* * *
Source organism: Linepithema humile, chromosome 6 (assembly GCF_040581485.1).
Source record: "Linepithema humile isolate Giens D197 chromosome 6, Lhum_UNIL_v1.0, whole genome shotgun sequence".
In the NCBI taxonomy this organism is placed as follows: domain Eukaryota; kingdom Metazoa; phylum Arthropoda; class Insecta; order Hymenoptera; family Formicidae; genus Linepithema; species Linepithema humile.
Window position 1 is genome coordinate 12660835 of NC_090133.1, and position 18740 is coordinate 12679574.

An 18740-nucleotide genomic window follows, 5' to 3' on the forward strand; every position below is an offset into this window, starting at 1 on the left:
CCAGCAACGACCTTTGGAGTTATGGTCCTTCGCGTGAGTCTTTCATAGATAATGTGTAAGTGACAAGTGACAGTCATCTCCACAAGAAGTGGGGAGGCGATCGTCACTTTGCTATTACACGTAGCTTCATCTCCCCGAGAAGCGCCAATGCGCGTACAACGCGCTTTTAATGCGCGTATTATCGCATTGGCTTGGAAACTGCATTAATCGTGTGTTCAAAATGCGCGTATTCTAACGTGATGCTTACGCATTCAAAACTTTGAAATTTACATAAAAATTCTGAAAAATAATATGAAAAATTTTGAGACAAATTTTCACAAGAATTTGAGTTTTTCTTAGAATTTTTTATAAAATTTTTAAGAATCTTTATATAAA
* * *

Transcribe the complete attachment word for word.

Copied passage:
Source organism: Linepithema humile, chromosome 6 (assembly GCF_040581485.1).
Source record: "Linepithema humile isolate Giens D197 chromosome 6, Lhum_UNIL_v1.0, whole genome shotgun sequence".
In the NCBI taxonomy this organism is placed as follows: domain Eukaryota; kingdom Metazoa; phylum Arthropoda; class Insecta; order Hymenoptera; family Formicidae; genus Linepithema; species Linepithema humile.
Window position 1 is genome coordinate 12660835 of NC_090133.1, and position 18740 is coordinate 12679574.

An 18740-nucleotide genomic window follows, 5' to 3' on the forward strand; every position below is an offset into this window, starting at 1 on the left:
CCAGCAACGACCTTTGGAGTTATGGTCCTTCGCGTGAGTCTTTCATAGATAATGTGTAAGTGACAAGTGACAGTCATCTCCACAAGAAGTGGGGAGGCGATCGTCACTTTGCTATTACACGTAGCTTCATCTCCCCGAGAAGCGCCAATGCGCGTACAACGCGCTTTTAATGCGCGTATTATCGCATTGGCTTGGAAACTGCATTAATCGTGTGTTCAAAATGCGCGTATTCTAACGTGATGCTTACGCATTCAAAACTTTGAAATTTACATAAAAATTCTGAAAAATAATATGAAAAATTTTGAGACAAATTTTCACAAGAATTTGAGTTTTTCTTAGAATTTTTTATAAAATTTTTAAGAATCTTTATATAAA